Gene Wu: Chang­ing the stereo­types BIO

China Daily (Canada) - - ACROSSAMERICA - By MAY ZHOU in Hous­ton mayzhou@chi­nadai­

Like many Asians, Gene Wu started his life on a science track, ma­jor­ing in en­vi­ron­men­tal science in col­lege. A decade and half later, how­ever, he won a seat as a Texas State Rep­re­sen­ta­tive af­ter work­ing as a pros­e­cu­tor for three years in a District At­tor­ney Of­fice.

“I tried out a lot of dif­fer­ent things un­til I found what I liked,” Wu said. “I knew I wanted to be a leader.”

Born in Guangzhou, China in 1978, Wu came to the US at the age of four when his par­ents im­mi­grated here. He grew up and still lives in south­west Hous­ton.

As an un­der­grad­u­ate at Texas A&M, he was in­volved in half a dozen stu­dent or­ga­ni­za­tions and served as a res­i­dent ad­vi­sor in his dorm. “I like the sense of be­ing in­volved,” he said. He also dis­cov­ered that he liked dis­cussing pub­lic pol­icy.

Wu went on to pur­sue a mas­ter’s de­gree in pub­lic pol­icy at the Univer­sity of Texas in Austin. “I got the idea of run­ning for pub­lic of­fice in grad­u­ate school. There was a class taught by for­mer State Rep­re­sen­ta­tive Sherri Green­berg. She talked about how laws were made and brought in pop­u­lar Texas politi­cians to talk about the leg­is­la­ture. That got the fire started,” Wu said.

Af­ter law school, Wu got a job as a pros­e­cu­tor in the Har­ris County DA’s of­fice. “I was told to go to a trial on my first day at work, and I tried my first case my sec­ond day on the job,” Wu re­called. He han­dled hun­dreds of cases and 31 jury tri­als be­fore he left to be­come a state rep­re­sen­ta­tive.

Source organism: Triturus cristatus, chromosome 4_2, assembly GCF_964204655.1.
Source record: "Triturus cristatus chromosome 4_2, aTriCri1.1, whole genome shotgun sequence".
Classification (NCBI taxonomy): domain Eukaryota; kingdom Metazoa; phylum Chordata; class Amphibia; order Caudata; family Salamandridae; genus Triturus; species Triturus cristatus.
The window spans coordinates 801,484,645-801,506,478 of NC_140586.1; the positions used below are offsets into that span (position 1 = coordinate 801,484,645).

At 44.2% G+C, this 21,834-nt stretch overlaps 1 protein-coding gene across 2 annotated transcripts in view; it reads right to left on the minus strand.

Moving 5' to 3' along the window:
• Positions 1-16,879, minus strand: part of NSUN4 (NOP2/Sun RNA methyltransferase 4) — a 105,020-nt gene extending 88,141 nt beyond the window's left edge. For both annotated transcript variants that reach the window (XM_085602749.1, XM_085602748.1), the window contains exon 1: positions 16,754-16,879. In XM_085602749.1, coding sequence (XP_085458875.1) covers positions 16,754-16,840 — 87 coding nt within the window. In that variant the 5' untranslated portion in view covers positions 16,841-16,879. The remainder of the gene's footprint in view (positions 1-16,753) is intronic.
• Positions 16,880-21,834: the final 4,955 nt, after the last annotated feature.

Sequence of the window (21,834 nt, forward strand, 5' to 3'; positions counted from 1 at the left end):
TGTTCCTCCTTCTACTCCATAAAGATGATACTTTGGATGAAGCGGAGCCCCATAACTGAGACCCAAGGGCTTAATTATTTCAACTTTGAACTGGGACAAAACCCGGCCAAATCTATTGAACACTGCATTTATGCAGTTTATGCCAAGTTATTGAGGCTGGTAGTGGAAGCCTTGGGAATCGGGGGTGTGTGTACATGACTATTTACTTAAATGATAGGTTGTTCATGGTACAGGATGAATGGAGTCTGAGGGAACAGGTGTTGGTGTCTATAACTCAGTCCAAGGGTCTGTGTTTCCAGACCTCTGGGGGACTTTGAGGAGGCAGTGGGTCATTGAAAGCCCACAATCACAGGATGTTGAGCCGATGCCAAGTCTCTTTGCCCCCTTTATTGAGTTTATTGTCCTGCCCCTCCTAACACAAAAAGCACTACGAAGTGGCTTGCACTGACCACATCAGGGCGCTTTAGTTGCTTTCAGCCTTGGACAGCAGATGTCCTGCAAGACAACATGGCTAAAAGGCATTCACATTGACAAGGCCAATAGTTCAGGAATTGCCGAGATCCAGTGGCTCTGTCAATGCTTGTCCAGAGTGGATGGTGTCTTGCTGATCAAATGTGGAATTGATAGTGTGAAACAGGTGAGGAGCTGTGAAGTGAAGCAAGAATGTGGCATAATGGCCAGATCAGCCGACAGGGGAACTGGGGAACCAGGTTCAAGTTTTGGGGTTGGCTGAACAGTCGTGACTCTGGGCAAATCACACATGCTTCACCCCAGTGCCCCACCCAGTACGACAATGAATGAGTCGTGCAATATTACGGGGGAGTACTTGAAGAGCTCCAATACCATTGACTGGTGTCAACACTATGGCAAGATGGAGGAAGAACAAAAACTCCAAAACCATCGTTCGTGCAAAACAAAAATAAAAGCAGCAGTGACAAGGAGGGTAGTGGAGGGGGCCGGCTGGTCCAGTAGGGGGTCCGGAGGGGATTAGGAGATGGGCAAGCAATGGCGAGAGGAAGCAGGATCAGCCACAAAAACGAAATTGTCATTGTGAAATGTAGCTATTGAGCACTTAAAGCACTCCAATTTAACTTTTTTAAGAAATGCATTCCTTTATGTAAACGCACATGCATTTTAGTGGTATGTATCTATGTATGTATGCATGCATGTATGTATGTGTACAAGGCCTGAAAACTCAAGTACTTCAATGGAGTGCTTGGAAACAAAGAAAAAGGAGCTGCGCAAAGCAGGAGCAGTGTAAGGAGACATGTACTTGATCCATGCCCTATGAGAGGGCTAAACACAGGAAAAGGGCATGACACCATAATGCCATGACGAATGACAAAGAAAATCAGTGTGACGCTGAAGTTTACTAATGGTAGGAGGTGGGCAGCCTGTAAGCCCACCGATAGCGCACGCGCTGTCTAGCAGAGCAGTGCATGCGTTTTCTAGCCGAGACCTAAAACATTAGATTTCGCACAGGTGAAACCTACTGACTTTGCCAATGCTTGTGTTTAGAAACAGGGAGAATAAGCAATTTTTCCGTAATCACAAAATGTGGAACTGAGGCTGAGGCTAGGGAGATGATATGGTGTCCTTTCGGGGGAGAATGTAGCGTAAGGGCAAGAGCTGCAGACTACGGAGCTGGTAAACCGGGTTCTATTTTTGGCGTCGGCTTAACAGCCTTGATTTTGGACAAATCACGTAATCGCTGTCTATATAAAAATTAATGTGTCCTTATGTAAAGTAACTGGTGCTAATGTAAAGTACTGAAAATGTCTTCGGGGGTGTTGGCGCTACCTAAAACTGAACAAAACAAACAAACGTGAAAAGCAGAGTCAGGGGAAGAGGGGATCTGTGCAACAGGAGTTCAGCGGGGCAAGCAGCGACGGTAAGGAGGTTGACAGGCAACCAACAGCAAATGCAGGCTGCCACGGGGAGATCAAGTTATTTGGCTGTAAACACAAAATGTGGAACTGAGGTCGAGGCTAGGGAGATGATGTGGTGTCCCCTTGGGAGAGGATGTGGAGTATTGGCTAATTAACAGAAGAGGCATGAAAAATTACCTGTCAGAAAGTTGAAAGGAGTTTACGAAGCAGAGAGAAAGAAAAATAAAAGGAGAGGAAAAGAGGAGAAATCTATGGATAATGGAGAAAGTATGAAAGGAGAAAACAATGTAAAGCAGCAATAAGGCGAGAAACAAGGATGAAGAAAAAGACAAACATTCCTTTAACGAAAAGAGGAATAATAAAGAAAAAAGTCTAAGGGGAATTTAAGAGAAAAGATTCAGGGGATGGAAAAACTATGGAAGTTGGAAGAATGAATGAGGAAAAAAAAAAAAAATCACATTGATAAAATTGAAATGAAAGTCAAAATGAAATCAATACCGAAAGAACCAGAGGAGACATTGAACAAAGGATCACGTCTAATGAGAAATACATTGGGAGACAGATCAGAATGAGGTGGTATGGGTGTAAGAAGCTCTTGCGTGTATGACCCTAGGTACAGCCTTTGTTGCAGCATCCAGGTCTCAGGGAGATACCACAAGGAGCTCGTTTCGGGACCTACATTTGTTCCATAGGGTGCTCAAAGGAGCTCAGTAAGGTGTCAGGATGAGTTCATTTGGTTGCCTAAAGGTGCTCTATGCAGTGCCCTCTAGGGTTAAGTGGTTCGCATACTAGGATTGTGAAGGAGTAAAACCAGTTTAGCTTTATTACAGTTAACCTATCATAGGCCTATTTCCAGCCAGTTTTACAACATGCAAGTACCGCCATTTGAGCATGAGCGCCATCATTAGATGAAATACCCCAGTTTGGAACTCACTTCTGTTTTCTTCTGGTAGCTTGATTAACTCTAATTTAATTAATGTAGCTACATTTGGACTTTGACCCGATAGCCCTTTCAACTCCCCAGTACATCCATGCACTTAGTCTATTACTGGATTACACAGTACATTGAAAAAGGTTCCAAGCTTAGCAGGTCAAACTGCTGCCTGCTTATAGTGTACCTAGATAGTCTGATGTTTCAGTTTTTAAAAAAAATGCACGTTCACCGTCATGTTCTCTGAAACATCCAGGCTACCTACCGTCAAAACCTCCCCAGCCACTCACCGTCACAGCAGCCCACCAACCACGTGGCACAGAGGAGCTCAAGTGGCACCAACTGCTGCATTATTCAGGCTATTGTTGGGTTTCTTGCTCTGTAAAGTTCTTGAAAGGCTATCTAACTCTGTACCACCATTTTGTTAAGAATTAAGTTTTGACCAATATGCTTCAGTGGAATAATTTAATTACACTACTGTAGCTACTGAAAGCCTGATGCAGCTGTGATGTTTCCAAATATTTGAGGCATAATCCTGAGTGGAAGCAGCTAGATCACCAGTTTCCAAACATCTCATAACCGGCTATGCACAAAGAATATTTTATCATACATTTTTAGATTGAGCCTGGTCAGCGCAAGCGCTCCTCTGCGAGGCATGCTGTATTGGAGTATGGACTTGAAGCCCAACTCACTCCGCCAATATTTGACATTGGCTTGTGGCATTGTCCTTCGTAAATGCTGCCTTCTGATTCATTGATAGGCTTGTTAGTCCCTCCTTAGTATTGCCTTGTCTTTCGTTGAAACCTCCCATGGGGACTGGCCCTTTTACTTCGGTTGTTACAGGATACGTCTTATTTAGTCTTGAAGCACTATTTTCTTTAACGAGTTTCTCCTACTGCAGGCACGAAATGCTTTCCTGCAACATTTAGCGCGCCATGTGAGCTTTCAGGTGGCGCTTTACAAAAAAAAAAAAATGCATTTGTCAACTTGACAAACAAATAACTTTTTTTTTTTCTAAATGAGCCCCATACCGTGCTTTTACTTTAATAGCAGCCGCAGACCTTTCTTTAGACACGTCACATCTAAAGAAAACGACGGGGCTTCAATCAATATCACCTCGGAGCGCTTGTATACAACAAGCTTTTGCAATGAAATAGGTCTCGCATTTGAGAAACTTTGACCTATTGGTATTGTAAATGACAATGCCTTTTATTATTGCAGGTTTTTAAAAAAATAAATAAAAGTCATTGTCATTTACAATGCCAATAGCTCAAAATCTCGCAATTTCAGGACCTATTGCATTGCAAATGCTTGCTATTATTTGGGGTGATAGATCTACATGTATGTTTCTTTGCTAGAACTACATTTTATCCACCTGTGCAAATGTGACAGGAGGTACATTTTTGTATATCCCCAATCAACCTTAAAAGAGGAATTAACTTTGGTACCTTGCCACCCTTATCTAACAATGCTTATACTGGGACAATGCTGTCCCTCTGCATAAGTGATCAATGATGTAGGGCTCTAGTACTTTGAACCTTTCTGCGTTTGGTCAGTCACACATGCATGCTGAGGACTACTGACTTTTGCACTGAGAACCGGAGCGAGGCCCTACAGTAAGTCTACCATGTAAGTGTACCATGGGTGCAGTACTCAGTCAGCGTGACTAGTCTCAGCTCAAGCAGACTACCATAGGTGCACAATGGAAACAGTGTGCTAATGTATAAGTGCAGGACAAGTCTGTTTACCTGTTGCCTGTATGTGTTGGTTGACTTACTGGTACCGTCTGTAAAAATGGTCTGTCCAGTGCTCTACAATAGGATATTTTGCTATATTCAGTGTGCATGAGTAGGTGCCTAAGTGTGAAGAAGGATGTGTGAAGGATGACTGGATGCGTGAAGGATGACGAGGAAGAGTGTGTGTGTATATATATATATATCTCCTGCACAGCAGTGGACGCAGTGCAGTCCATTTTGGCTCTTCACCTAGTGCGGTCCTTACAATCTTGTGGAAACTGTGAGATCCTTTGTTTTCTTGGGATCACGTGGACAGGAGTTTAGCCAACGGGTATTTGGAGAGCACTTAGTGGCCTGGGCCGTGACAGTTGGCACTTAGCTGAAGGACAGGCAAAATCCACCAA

Wu said he learned some­thing there. “We usu­ally have very high stan­dards for other peo­ple when we judge them,” he said. “But many peo­ple grew up in dif­fer­ent cir­cum­stances. Peo­ple who are poor or grew up in a bro­ken home do not have the same op­por­tu­ni­ties. It def­i­nitely taught me to be more un­der­stand­ing and treat peo­ple with more kind­ness.”

go‘ I t the idea of run­ning for pub­lic of­fice in grad­u­ate school. There was a class taught by for­mer State Rep­re­sen­ta­tive Sherri Green­berg. She talked about how laws were made and brought in pop­u­lar Texas politi­cians to talk about the leg­is­la­ture. That got the fire started.” GENE WU TEXAS STATE REP­RE­SEN­TA­TIVE

Wu started to get ac­tively in­volved in pol­i­tics while still a pros­e­cu­tor. He worked on cam­paigns, de­bated pub­lic pol­icy and in 2011 be­came pres­i­dent of Hous­ton 8020 — a po­lit­i­cal ac­tion group for Asian Amer­i­cans.

Wu had thought of run­ning for a seat on Hous­ton City Coun­cil sev­eral times but even­tu­ally de­cided against it each time.

Then in Novem­ber of 2011 an op­por­tu­nity pre­sented it­self. Wu was get­ting ready to take a trip to Chicago to visit the fam­ily of his then sweet­heart now wife lo­cal ABC news af­fil­i­ate reporter Miya Shay, when he got an email from his State Rep­re­sen­ta­tive Scott Hochberg say­ing he was quit­ting un­ex­pect­edly and the dead­line to file to run for the seat was only two weeks away.